Whose trousers are they anyway?

The Oscars
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The Independent Culture
The official view of this week's Oscars is that Britain did not do terribly well. Wilf Stevenson, director of the British Film Institute, was pleased with the number of nominations but admitted it was "disappointing" that we did not win in any of the major categories.

It all depends how you define major. The win in the animated short film category for the Channel 4-backed animation Bob's Birthday, about a dentist with a mid-life crisis, is further proof that we are challenging and indeed beating America in one area where it once reigned supreme.

Monday night's win was our fourth Oscar for animation in the last five years. Indeed, Britain had three of the five nominations.

Animation is thriving in Britain. The director Nick Park and his team at Aardman Animations in Bristol drew a Christmas day audience in 1994 of 9.5 million viewers, 45 per cent of the audience for the BBC showing of the 1994 Oscar-winner, The Wrong Trousers.

And yesterday, in an announcement that was overshadowed by the Oscars, they secured a £7.5m Hollywood deal to make a full-length feature film.

The deal with Jake Eberts, executive producer of Dances with Wolves, will guarantee the independence of the Bristol studio. And the new movie will be shot there.

The firm also collected an Oscar in 1991 for Creature Comforts, which became the inspiration for the Heat Electric television commercials.

Park is now shooting another film, A Close Shave, with his clay model characters, Wallace and Gromit. He was "very likely" to be involved in the new Hollywood film, Arthur Sheriff, the firm's spokesman, said.

But the craze for animation, both among film-makers and viewers, goes well beyond the Bristol studio. We have watched series of animated Shakespeares, animated operas, and will shortly have the animated Bible, Old Testament and New (with the first ever animated life of Christ) as well as the animated version of Chaucer's Canterbury Tales.

All these are the result of co-productions between the BBC, S4C, the Welsh Channel 4, and the Russian-based Christmas Films.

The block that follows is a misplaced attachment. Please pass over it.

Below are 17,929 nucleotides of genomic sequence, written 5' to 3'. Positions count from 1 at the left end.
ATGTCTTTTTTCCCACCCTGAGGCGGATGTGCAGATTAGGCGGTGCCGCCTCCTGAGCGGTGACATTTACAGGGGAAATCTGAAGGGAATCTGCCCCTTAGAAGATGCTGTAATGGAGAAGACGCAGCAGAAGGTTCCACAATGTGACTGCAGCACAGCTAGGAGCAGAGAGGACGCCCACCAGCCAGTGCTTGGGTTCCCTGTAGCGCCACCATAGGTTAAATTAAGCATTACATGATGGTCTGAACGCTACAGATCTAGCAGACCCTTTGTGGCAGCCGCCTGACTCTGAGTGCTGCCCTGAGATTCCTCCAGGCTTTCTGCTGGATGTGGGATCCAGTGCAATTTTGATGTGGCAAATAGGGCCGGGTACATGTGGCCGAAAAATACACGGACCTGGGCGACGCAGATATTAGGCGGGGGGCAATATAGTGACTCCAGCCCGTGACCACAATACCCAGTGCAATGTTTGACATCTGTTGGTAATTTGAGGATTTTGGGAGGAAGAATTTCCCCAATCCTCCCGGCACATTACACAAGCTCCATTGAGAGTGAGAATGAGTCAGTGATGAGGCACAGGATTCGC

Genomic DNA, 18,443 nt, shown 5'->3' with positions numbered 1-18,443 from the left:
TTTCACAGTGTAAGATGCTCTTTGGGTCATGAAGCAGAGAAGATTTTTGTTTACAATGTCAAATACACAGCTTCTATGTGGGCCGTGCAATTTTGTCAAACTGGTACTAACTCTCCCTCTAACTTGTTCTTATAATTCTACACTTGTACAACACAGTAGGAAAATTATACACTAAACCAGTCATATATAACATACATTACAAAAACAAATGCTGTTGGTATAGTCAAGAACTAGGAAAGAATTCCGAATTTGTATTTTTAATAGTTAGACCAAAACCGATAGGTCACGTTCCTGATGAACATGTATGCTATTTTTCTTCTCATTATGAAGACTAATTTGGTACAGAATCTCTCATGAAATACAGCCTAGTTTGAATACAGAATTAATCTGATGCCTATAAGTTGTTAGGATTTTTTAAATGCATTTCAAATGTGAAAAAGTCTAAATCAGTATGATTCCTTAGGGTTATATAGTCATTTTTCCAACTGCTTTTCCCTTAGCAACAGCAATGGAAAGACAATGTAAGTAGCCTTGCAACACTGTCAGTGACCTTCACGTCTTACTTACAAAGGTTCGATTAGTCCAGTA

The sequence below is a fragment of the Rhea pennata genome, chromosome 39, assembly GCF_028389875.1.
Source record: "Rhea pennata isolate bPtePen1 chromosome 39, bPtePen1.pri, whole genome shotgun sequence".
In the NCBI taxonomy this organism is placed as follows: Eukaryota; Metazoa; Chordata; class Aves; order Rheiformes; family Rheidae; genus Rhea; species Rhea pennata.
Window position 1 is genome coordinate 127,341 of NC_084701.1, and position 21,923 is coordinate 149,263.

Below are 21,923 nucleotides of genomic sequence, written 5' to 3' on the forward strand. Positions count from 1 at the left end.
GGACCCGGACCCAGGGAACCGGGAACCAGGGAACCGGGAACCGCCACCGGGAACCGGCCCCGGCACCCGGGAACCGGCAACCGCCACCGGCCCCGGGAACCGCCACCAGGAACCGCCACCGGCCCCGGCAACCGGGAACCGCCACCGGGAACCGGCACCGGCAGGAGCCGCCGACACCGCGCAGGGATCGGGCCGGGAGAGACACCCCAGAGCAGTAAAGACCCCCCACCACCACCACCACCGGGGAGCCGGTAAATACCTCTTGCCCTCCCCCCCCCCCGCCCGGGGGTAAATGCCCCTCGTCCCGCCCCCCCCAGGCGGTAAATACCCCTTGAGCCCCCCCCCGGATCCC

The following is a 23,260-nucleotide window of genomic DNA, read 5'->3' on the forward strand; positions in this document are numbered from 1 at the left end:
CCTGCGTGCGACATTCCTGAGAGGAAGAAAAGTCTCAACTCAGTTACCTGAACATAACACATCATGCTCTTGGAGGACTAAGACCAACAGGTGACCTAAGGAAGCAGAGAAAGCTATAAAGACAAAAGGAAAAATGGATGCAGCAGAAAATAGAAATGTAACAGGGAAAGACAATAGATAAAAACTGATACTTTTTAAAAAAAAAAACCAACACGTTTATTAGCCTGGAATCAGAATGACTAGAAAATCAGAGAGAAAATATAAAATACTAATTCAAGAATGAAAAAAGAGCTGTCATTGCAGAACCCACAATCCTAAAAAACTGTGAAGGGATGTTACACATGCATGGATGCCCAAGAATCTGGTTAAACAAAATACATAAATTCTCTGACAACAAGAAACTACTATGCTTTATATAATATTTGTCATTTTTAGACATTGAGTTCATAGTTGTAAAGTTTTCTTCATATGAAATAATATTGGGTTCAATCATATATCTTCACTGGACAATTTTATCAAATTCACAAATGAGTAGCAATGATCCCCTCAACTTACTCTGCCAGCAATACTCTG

The success of animation is largely due to the involvement since the early 1990s of both television finance and East European artistry. Chris Grace, director of animation at S4C, points out that animation always flourished in small, independent film companies. It was only with the advent of Channel 4 that it began to flourish nationally.

And he does not underestimate the importance of Eastern Europe and Russia. The Shakespeare series was the result of an invitation from Russia. "It helped us to throw off the downside of the Disney legacy," he says. "Russian and East European animators had never been influenced by Disney. There was still the auteur film tradition, made without commercial considerations."

Now animation, as with Shakespeare and Chaucer, is a key factor in ensuring that film does not let a generation lose its cultural memory - quite an achievement for a medium traditionally thought of as trivial.

Channel 4 has long had an interest in animation, and since 1991 the BBC has been commissioning adult animation. The attractions are clear. Animation lends itself to international markets: only the soundtrack needs to be changed to appear home-made.

Animations also tend not to date as quickly as live action feature films. And, in the children's market particularly, animation provides endless opportunities to exploit related markets such as books, videos and toys.

The strong literary tradition in Britain and British film-making means the potential for strong animation coming out of Britain was always here once the TV companies decided to put money in.

But there are other reasons for Britain dominating the awards for animation in the Nineties. Pat Raine Webb, who is on the board of the International Animated Film Association, points to the growth of college courses in animation. In the Seventies there were three colleges offering courses. Now there are 50.

David Lister

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